5 Must-Read Contemporary Mexican Writers

Welcome to another edition of Read Your World. This week, I want to highlight 5 of Mexico’s most talented contemporary writers. 

Despite living most of my life in America, Mexico will always be home for me. I love to read stories from all over the world, but none feel as comforting and familiar as ones set in the motherland. I’ve read many older works of Mexican literature by authors such as Juan Rulfo, Laura Esquivel, and Carlos Fuentes, but the list below focuses on more modern authors that we should all be reading and supporting.

Over the past few years, Mexico’s greatest works have slowly been exposed to the English-speaking world through translations. There certainly isn’t a shortage of contemporary Mexican writers who deserve to be known around the world, but I’ll list 5 for simplicity’s sake. 


Valeria Luiselli – Faces in the Crowd

Luiselli is a Mexico City native who has lived in many countries around the world, from South Africa to South Korea and France. Her novel, Faces in the Crowd won the Los Angeles Times Book Prize for first fiction. She’s an exciting new author in the international scene who demands our attention. We may as well comply lest we miss out!

In Mexico City, a young mother is writing a novel of her days as a translator living in New York. In Harlem, a translator is desperate to publish the works of Gilberto Owen, an obscure Mexican poet. And in Philadelphia, Gilberto Owen recalls his friendship with Lorca, and the young woman he saw in the windows of passing trains. Valeria Luiselli’s debut signals the arrival of a major international writer and an unexpected and necessary voice in contemporary fiction.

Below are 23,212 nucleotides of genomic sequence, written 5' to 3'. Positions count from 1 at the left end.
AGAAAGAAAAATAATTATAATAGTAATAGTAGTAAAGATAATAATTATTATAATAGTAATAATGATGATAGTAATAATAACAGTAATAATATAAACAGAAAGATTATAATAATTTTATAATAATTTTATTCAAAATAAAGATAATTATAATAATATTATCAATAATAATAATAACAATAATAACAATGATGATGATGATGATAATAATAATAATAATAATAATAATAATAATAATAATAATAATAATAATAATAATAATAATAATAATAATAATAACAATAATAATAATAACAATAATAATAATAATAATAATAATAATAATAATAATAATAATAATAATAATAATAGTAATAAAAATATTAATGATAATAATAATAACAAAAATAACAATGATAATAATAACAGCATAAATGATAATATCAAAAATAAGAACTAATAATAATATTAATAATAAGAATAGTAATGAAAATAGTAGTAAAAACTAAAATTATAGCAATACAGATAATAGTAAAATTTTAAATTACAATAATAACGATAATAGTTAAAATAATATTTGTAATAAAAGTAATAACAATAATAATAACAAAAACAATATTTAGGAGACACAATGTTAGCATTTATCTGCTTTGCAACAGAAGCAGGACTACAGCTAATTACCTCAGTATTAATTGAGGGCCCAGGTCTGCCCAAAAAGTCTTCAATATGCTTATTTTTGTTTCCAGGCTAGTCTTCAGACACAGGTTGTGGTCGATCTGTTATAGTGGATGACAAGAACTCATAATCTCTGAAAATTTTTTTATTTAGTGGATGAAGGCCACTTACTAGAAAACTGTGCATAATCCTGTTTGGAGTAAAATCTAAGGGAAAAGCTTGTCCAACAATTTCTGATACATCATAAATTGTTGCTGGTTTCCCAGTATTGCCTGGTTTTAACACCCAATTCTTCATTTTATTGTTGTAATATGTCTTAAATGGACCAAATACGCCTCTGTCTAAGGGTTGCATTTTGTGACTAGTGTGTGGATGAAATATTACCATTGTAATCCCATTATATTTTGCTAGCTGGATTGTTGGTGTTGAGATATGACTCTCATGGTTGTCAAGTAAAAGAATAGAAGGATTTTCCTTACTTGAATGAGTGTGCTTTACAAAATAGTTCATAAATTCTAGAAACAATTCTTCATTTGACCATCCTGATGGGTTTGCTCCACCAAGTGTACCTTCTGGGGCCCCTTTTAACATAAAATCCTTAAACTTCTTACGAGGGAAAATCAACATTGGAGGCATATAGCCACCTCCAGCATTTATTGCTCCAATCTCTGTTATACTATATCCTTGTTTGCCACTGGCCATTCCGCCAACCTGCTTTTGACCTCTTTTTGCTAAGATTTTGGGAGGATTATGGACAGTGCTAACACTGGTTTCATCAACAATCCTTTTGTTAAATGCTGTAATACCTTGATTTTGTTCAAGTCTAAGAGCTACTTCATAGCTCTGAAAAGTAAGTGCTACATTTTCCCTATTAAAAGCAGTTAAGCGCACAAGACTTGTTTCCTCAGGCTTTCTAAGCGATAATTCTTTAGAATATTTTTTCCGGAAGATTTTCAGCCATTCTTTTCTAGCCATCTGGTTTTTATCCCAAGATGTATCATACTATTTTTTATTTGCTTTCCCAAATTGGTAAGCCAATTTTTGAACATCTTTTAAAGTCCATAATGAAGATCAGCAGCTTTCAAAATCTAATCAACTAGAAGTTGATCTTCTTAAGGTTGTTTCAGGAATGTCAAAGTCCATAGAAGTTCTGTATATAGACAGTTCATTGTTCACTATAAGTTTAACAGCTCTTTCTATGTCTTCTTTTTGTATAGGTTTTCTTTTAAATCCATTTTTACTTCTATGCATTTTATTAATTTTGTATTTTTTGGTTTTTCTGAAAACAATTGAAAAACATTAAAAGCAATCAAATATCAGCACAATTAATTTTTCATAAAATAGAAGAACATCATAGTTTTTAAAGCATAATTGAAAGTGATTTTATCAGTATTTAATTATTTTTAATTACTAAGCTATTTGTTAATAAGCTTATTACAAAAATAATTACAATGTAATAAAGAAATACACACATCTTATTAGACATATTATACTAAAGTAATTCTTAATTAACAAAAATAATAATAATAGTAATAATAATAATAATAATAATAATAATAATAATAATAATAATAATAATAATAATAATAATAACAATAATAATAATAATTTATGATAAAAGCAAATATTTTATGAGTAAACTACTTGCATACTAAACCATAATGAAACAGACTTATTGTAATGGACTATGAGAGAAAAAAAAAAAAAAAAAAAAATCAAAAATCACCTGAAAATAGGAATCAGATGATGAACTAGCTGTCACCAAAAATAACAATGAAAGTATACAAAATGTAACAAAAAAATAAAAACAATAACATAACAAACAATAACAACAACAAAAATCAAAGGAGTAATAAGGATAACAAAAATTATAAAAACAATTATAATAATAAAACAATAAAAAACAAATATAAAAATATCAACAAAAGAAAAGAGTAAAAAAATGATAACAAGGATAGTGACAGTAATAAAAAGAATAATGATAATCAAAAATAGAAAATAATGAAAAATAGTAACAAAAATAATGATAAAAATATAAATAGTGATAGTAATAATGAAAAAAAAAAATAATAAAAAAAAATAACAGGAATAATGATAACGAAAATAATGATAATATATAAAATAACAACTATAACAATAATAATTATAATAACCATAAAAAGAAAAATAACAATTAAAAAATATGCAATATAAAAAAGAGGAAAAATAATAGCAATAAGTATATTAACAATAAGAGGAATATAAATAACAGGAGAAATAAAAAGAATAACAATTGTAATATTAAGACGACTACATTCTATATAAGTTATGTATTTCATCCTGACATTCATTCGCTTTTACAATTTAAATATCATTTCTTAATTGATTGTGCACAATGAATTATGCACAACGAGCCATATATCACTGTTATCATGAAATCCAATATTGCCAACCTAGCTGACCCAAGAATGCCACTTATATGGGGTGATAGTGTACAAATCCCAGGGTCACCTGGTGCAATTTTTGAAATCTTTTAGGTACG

Yuri Herrera – Signs Preceding the End of the World

Herrera’s latest novel was a Goodreads Best Books of 2015 nominee for Fiction and has been praised widely. His upcoming novel, The Transmigration of Bodies will be published in July and has already garnered much praise.

Yuri Herrera explores the crossings and translations people make in their minds and language as they move from one country to another, especially when there’s no going back.

 

Traversing this lonely territory is Makina, a young woman who knows only too well how to survive in a violent, macho world. Leaving behind her life in Mexico to search for her brother, she is smuggled into the USA carrying a pair of secret messages – one from her mother and one from the Mexican underworld.

 

 

 


Sergio Pitol – The Art of Flight

Sergio Pitol has been around for a long time, with work dating back to the early sixties. In 2005, he received one of the most prestigious literary awards in the Spanish-speaking world — the Cervantes Prize. The Art of Flight was published just last year and is one of the first glimpses English speakers will get of Pitol’s great novel, 14 years after its original publication. 

The debut work in English by Mexico’s greatest and most influential living author and winner of the Cervantes Prize (“the Spanish language Nobel”), The Art of Flight takes the reader on a whirlwind tour of the world’s cultural capitals as Sergio Pitol looks back on his well-traveled life as a legendary author, translator, scholar, and diplomat.